IT IN GEAR, LANCE.
Contrary to what we've been taught, when it comes to sports, there are some sure things. When Edwin Moses was in his prime, it was a safe bet that he'd win every 400-meter hurdle event he entered. When Rocky Marciano entered the ring, his opponent was sure to get pummeled.
When Tiger tees it up in a
Major, it's even money that he'll lap the field by Sunday. When Secretariat
charged out of the gate at the Belmont in 1973 the question wasn't whether
he would win the race but by how much.
As sure as the sun will rise tomorrow, there will be fans that throw bottles onto the playing field, NBA players in trouble with the law and corked bats; multi-million dollar endorsement contracts for teenagers, eye candy on the sideline for Monday Night Football games and really annoying play-by-play announcers.
And just as inevitable as the air conditioner breaking down on the hottest day of the year is Lance Armstrong wearing the leader's yellow jersey after eleven stages of the 2003 Tour de France. (Another kick in the pants for Frenchy.)
Except this year things seem to be different. The last few Tours, Armstrong took pleasure in toying with the other world-class cyclists. Feigning exhaustion and then blowing by them. This year, the fatigue seems to be real. This year, Armstrong's rivals are a little too close for comfort.
Frankly, a 21-second lead after eleven stages has me worried. Armstrong is cycling's version of Moses and Marciano and Secretariat. He's not supposed to be this close to the pack; he's supposed to be a sure thing.
Twenty-one seconds. He's one flat tire away from losing the lead. In years past, he was comfortably cruising along by this point; leisurely meandering through the French Alps thumbing his nose at the jeering French spectators.
There are some things I've grown to expect out of life. My coffee ready when I wake up, Golden Girls reruns on Lifetime 16 hours a day, something of value chewed-up by my dog, my youngest son climbing into our bed each night and Lance Armstrong winning the Tour de France.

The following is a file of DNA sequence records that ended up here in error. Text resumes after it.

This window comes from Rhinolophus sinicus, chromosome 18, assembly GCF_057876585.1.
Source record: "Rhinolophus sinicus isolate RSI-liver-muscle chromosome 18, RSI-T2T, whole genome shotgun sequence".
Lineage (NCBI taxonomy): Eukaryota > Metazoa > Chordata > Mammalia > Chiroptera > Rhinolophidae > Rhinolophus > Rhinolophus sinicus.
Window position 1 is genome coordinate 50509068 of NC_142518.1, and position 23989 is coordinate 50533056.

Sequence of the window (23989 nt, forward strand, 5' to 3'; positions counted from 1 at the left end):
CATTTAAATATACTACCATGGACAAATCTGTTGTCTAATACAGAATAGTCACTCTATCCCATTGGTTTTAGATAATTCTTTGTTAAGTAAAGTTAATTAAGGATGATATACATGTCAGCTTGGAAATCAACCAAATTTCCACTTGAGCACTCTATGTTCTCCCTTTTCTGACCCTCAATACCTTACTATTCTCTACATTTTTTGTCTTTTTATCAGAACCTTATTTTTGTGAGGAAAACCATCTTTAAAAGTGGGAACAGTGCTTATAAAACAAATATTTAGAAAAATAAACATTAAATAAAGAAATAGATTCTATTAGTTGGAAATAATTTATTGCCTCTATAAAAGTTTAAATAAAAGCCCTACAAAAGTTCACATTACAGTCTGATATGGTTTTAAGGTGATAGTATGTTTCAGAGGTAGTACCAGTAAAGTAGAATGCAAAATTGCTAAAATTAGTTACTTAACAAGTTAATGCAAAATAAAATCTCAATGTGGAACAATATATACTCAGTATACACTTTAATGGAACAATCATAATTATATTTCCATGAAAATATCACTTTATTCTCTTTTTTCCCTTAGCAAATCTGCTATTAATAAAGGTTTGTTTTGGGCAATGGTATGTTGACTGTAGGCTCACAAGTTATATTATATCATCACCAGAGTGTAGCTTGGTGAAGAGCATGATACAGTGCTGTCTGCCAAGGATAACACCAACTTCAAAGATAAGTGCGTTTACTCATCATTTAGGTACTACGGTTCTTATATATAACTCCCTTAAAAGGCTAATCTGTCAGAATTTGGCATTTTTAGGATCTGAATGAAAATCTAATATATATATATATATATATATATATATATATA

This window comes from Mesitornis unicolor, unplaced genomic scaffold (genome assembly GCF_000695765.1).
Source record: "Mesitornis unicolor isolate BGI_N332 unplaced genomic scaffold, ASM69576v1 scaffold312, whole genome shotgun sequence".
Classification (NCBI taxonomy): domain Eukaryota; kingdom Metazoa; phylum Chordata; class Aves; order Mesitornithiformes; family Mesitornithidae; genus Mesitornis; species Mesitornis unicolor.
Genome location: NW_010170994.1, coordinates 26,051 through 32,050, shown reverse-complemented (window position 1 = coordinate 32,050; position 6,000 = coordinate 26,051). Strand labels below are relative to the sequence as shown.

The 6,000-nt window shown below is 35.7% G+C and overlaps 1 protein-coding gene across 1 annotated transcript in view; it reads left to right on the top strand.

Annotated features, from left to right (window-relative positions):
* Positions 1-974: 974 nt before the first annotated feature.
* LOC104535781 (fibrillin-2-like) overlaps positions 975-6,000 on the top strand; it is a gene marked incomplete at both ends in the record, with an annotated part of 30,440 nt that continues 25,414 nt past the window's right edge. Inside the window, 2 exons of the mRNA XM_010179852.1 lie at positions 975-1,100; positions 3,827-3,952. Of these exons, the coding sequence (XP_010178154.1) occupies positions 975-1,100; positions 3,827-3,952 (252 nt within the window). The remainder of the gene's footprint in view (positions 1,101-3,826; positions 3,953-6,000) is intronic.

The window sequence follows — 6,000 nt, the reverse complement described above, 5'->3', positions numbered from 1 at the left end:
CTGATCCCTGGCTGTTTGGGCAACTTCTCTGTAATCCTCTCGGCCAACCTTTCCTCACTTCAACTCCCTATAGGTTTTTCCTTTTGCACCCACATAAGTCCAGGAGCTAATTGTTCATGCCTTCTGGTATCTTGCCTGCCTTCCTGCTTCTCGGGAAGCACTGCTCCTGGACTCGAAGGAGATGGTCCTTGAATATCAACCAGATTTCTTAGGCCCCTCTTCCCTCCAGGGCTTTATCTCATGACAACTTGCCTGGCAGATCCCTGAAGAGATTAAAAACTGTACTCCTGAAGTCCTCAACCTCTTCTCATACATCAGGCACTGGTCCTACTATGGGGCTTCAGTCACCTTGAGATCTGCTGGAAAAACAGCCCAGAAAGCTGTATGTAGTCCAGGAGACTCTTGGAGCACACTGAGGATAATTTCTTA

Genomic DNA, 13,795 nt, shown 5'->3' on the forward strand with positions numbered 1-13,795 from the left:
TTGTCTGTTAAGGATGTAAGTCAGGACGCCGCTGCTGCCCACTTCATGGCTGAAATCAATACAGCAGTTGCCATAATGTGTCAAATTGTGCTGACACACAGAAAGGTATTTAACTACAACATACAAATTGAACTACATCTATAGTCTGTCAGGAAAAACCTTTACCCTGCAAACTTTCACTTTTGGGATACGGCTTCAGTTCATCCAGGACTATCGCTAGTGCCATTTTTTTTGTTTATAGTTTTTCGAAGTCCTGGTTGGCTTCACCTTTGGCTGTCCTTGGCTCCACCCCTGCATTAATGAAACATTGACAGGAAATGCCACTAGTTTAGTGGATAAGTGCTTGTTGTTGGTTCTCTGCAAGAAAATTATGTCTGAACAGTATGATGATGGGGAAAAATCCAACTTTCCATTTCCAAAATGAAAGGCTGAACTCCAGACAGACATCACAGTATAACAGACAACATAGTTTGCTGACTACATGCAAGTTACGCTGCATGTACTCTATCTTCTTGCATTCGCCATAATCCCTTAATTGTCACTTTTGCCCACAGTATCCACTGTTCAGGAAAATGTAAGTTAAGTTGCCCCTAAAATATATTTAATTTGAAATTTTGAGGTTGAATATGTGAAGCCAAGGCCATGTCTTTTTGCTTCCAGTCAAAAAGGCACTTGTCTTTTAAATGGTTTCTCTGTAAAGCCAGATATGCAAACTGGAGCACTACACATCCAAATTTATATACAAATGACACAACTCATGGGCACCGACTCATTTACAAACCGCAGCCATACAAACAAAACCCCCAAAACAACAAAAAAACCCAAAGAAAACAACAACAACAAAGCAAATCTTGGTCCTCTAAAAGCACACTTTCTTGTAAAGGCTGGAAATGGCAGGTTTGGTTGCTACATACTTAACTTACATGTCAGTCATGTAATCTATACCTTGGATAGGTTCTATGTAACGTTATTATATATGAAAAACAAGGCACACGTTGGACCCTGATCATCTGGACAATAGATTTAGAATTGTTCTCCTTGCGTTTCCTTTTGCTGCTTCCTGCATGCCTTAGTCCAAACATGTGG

But there are five riders within two minutes of Armstrong – including American Tyler Hamilton who is trying to complete this grueling race with a broken collar bone. Ever try to do ANYTHING with a broken collar bone? It's hard to sleep, hard to walk, hard to breathe, and if you have to sneeze – fugetaboutit.
Hamilton broke his collar bone when he was involved in a pile-up on the first day of racing. Armstrong was part of that Stage 1 crash and continued the race virtually unscathed. But the incident serves as a grim reminder that anything can happen at the Tour.
In Stage 9, Armstrong had to veer off course and ride through a field to narrowly avoid another bike-wreck and in Stage 10 his ride through Marseille was temporarily halted when a group of wacky protestors marched onto the course.
It all adds up to one thing: bad mugombo. I got a baaaad feeling about this. I hope I'm wrong. I hope – when the peloton rolls into Paris toward the Champs-Elysees on July 27 - Armstrong is still wearing the leader's yellow jersey.
It's like a really good football team letting a really bad team "hang around" for most of the game. You just get the feeling that something is going to go wrong. A game that should have been a laugher can turn on one fluke play because the good team failed to put the game away early.
I'm a big believer in bad juju, bad karma, bad mugombo. Armstrong is one pile-up, one broken chain, one pothole away from second place in a race where second place doesn't matter.
I want Lance Armstrong
to win his fifth consecutive Tour de France. Partly because it has only
been done once before in the 100 year history of the race. Partly because
it's just a great story that a 31-year old cancer survivor can endure
and succeed at such a high level of international competition. But mainly
because I want to see him stick it to Pierre one more time.
|Copyright ©2001-2003, 115sports.com and Bill Hogan. All Rights Reserved.|